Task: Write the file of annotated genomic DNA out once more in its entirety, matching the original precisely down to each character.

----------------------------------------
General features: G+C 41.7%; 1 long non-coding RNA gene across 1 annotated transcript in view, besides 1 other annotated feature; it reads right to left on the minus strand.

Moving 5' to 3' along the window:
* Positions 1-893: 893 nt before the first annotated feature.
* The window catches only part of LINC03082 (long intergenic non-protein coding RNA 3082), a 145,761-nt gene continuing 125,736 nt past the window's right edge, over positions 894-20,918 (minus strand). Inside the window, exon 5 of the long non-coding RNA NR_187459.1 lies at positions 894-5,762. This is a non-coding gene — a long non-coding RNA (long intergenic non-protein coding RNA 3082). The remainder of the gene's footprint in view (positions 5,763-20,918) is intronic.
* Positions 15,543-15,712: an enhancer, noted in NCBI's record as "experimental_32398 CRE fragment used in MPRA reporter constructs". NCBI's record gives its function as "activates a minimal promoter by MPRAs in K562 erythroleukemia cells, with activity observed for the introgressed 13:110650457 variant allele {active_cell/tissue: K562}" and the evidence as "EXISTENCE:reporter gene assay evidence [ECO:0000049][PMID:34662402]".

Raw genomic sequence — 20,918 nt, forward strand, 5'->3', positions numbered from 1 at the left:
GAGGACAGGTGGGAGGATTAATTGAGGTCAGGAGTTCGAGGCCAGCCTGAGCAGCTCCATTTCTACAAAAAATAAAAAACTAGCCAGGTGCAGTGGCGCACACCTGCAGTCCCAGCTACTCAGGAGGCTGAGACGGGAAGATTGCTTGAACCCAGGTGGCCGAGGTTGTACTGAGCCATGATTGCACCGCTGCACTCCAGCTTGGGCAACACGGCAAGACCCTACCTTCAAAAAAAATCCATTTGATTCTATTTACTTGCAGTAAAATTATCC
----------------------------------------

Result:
General features: G+C 41.7%; 1 long non-coding RNA gene across 1 annotated transcript in view, besides 1 other annotated feature; it reads right to left on the minus strand.

Moving 5' to 3' along the window:
* Positions 1-893: 893 nt before the first annotated feature.
* The window catches only part of LINC03082 (long intergenic non-protein coding RNA 3082), a 145,761-nt gene continuing 125,736 nt past the window's right edge, over positions 894-20,918 (minus strand). Inside the window, exon 5 of the long non-coding RNA NR_187459.1 lies at positions 894-5,762. This is a non-coding gene — a long non-coding RNA (long intergenic non-protein coding RNA 3082). The remainder of the gene's footprint in view (positions 5,763-20,918) is intronic.
* Positions 15,543-15,712: an enhancer, noted in NCBI's record as "experimental_32398 CRE fragment used in MPRA reporter constructs". NCBI's record gives its function as "activates a minimal promoter by MPRAs in K562 erythroleukemia cells, with activity observed for the introgressed 13:110650457 variant allele {active_cell/tissue: K562}" and the evidence as "EXISTENCE:reporter gene assay evidence [ECO:0000049][PMID:34662402]".

Raw genomic sequence — 20,918 nt, forward strand, 5'->3', positions numbered from 1 at the left:
GAGGACAGGTGGGAGGATTAATTGAGGTCAGGAGTTCGAGGCCAGCCTGAGCAGCTCCATTTCTACAAAAAATAAAAAACTAGCCAGGTGCAGTGGCGCACACCTGCAGTCCCAGCTACTCAGGAGGCTGAGACGGGAAGATTGCTTGAACCCAGGTGGCCGAGGTTGTACTGAGCCATGATTGCACCGCTGCACTCCAGCTTGGGCAACACGGCAAGACCCTACCTTCAAAAAAAATCCATTTGATTCTATTTACTTGCAGTAAAATTATCC